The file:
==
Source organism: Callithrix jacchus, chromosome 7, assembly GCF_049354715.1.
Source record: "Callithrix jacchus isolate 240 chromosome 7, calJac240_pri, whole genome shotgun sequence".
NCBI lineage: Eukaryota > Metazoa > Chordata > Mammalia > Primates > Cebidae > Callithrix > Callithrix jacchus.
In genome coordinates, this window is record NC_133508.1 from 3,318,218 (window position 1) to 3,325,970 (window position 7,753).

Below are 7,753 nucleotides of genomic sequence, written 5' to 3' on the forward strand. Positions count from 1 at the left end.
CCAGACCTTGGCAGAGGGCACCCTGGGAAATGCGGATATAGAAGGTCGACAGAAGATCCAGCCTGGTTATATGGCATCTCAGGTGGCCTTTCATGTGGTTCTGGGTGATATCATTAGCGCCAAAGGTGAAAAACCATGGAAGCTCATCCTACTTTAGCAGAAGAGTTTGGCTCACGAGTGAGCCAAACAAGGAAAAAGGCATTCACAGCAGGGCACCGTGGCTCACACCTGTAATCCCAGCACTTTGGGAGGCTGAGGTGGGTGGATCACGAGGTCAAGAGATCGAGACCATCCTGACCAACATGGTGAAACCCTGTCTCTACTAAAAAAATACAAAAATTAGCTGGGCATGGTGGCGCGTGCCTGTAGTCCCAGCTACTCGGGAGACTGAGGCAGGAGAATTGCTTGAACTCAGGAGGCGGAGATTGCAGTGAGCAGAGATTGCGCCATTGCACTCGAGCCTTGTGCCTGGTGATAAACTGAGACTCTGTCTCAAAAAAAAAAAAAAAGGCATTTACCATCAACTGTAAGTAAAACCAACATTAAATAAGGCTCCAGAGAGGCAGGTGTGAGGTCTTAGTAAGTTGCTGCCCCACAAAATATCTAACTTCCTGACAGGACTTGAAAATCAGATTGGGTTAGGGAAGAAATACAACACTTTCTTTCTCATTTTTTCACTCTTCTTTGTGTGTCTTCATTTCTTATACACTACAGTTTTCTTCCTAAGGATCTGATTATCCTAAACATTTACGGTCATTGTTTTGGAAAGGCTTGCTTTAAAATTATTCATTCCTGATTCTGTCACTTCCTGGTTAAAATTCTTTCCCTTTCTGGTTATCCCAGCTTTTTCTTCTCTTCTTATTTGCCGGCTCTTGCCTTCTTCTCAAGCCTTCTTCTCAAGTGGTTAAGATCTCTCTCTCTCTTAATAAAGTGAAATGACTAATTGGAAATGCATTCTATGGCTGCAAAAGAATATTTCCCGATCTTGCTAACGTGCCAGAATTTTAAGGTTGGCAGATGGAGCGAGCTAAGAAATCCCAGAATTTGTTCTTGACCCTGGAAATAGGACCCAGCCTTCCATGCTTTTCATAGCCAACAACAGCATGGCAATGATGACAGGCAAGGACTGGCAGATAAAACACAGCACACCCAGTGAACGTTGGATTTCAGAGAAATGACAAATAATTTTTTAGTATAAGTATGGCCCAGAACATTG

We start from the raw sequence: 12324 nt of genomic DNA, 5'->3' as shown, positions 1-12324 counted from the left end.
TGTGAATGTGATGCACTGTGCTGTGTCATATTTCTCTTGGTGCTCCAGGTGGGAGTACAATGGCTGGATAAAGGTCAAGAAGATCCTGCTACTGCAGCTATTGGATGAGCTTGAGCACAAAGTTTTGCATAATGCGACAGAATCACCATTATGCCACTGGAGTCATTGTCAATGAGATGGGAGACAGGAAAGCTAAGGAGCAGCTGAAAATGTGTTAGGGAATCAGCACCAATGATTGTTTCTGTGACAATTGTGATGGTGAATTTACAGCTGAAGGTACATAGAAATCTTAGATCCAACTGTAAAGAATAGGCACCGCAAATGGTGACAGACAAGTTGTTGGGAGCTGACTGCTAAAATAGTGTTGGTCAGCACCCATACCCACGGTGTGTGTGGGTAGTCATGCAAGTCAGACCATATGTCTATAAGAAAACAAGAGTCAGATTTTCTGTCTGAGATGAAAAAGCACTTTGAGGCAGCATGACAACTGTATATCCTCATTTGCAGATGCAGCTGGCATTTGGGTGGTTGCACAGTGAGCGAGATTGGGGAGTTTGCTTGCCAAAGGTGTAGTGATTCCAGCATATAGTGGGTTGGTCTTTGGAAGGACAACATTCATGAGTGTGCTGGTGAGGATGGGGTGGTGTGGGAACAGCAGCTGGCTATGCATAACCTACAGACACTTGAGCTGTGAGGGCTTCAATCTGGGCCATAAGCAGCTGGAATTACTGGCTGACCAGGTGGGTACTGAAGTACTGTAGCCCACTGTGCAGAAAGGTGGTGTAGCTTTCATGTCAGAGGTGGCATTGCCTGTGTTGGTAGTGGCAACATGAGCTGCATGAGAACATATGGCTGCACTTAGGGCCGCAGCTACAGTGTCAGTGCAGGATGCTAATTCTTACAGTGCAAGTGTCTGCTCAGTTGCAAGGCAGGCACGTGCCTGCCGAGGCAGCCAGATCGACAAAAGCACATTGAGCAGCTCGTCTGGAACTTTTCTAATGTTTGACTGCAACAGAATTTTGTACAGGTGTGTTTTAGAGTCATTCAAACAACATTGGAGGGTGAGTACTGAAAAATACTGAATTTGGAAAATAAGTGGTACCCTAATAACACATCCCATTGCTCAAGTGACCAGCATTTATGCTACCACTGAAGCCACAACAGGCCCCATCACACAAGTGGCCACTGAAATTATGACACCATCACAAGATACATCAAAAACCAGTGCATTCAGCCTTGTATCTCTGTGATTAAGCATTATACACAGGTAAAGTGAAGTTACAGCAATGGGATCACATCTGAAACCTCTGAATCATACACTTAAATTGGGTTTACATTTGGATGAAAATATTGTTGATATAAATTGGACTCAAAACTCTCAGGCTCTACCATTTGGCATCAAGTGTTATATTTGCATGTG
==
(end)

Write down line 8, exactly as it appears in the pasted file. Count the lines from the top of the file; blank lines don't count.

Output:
TGTGAATGTGATGCACTGTGCTGTGTCATATTTCTCTTGGTGCTCCAGGTGGGAGTACAATGGCTGGATAAAGGTCAAGAAGATCCTGCTACTGCAGCTATTGGATGAGCTTGAGCACAAAGTTTTGCATAATGCGACAGAATCACCATTATGCCACTGGAGTCATTGTCAATGAGATGGGAGACAGGAAAGCTAAGGAGCAGCTGAAAATGTGTTAGGGAATCAGCACCAATGATTGTTTCTGTGACAATTGTGATGGTGAATTTACAGCTGAAGGTACATAGAAATCTTAGATCCAACTGTAAAGAATAGGCACCGCAAATGGTGACAGACAAGTTGTTGGGAGCTGACTGCTAAAATAGTGTTGGTCAGCACCCATACCCACGGTGTGTGTGGGTAGTCATGCAAGTCAGACCATATGTCTATAAGAAAACAAGAGTCAGATTTTCTGTCTGAGATGAAAAAGCACTTTGAGGCAGCATGACAACTGTATATCCTCATTTGCAGATGCAGCTGGCATTTGGGTGGTTGCACAGTGAGCGAGATTGGGGAGTTTGCTTGCCAAAGGTGTAGTGATTCCAGCATATAGTGGGTTGGTCTTTGGAAGGACAACATTCATGAGTGTGCTGGTGAGGATGGGGTGGTGTGGGAACAGCAGCTGGCTATGCATAACCTACAGACACTTGAGCTGTGAGGGCTTCAATCTGGGCCATAAGCAGCTGGAATTACTGGCTGACCAGGTGGGTACTGAAGTACTGTAGCCCACTGTGCAGAAAGGTGGTGTAGCTTTCATGTCAGAGGTGGCATTGCCTGTGTTGGTAGTGGCAACATGAGCTGCATGAGAACATATGGCTGCACTTAGGGCCGCAGCTACAGTGTCAGTGCAGGATGCTAATTCTTACAGTGCAAGTGTCTGCTCAGTTGCAAGGCAGGCACGTGCCTGCCGAGGCAGCCAGATCGACAAAAGCACATTGAGCAGCTCGTCTGGAACTTTTCTAATGTTTGACTGCAACAGAATTTTGTACAGGTGTGTTTTAGAGTCATTCAAACAACATTGGAGGGTGAGTACTGAAAAATACTGAATTTGGAAAATAAGTGGTACCCTAATAACACATCCCATTGCTCAAGTGACCAGCATTTATGCTACCACTGAAGCCACAACAGGCCCCATCACACAAGTGGCCACTGAAATTATGACACCATCACAAGATACATCAAAAACCAGTGCATTCAGCCTTGTATCTCTGTGATTAAGCATTATACACAGGTAAAGTGAAGTTACAGCAATGGGATCACATCTGAAACCTCTGAATCATACACTTAAATTGGGTTTACATTTGGATGAAAATATTGTTGATATAAATTGGACTCAAAACTCTCAGGCTCTACCATTTGGCATCAAGTGTTATATTTGCATGTG